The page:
Help your postgraduate students and staff develop their careers, or miss out on research funding from the Higher Education Funding Council for England (HEFCE). That's the blunt message to British universities contained in the HEFCE's recent Review of Research published at the end of August. But departments needn't fear a sudden loss of cash; the HEFCE has yet to work out the fine details, including minimum standards for postgraduate training.
Although no specific standards have been set, some broad themes are already emerging. The HEFCE report finds that universities often neglect their responsibility to advancing young researchers. Claiming that many universities do not give new lecturers enough support in fulfilling their job requirements, such as course development and supervising students, the report concludes that "institutions should be required to submit a staff development strategy as a precondition for the release of research funding."
The HEFCE's move to introduce minimum standards is part of a wider, and welcome, trend, says Jeremy Hoad, general secretary of the National Postgraduate Committee. The research councils have recently begun to "beef up" their expectations of what institutions should deliver in terms of the postgraduate experience. The changes are expected to be broadly influential. Although the councils don't fund a majority of research students, departments tend to extend those training expectations to all their students. The Wellcome Trust is also keeping an eye on postgraduate student development. The trust is careful to ensure that researchers overseeing its PhD studentships have a good track record in supervising students, says Patricia Chisholm, scientific programme manager in the Wellcome Trust's career development section. Trust-funded departments or laboratories should also have an international reputation for high-quality research and a critical mass of other research workers who will be able to provide support and a collaborative environment, Chisholm tells Next Wave.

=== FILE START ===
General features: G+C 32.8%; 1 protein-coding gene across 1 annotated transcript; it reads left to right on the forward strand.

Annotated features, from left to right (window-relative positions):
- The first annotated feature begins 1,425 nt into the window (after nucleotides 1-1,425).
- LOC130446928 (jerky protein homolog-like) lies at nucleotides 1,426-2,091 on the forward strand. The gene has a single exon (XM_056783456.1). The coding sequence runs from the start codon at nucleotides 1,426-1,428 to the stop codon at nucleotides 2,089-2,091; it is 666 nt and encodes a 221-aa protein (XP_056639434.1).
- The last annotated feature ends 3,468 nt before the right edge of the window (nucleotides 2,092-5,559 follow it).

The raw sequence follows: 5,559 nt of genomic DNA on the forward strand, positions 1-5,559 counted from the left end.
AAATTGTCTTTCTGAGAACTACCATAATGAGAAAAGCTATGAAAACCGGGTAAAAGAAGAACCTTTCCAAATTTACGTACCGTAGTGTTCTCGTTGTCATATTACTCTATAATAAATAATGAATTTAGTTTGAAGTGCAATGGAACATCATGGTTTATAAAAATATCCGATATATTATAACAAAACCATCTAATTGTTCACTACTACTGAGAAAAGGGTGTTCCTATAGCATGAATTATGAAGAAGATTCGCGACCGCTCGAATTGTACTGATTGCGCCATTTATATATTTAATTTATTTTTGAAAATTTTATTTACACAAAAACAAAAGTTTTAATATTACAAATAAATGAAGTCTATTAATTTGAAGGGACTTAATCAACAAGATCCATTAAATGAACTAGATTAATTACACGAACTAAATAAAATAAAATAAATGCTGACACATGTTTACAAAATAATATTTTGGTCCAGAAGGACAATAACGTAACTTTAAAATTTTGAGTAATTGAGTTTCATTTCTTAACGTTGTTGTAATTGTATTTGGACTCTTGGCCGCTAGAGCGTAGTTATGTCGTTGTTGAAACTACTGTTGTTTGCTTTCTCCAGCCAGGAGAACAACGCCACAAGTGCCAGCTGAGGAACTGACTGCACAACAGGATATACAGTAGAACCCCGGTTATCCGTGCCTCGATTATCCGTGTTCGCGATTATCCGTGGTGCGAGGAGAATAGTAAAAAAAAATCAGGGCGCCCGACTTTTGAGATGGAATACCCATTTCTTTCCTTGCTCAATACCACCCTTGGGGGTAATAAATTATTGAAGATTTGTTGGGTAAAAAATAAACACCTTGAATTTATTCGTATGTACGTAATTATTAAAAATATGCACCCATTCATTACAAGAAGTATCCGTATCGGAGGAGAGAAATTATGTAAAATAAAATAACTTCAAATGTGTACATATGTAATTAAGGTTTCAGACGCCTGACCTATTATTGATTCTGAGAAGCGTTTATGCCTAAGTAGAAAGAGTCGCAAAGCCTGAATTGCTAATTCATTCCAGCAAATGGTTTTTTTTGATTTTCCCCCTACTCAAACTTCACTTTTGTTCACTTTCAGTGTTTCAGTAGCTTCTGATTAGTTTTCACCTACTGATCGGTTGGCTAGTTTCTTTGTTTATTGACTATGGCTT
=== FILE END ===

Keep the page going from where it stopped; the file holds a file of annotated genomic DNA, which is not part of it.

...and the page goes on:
Those involved in postgraduate training are concerned that minimum standards should not be too prescriptive. Hoad warns that the transferable skills training which is important to one PhD student may be seen as an unwelcome additional time pressure by others. The emphasis, he believes, should be on "enabling students to recognise their own training needs." Chisholm agrees that flexibility is the key to successful postgraduate training. "It should always be quite an individual thing," she says.
Although money will be used to twist the arms of recalcitrant departments, few are likely to feel the sting of sudden impoverishment. David Pilsbury, head of research policy at HEFCE, says that the prospect of departments losing out financially is "very, very unlikely" to happen. "In many instances ... simply withholding funding is likely to make the situation worse for postgrads" in departments which have not been spending enough on career development, he suggests. Instead, it's likely that unsatisfactory departments will be asked to present HEFCE with proposals for improvement before the council releases that portion of their funding.
What do you think should be part of a minimum package for postgraduate training? Consultation documents are on the Web and responses are required by 8 December 2000. To make your views known, point your browser at www.hefce.ac.uk/Research/default.htm.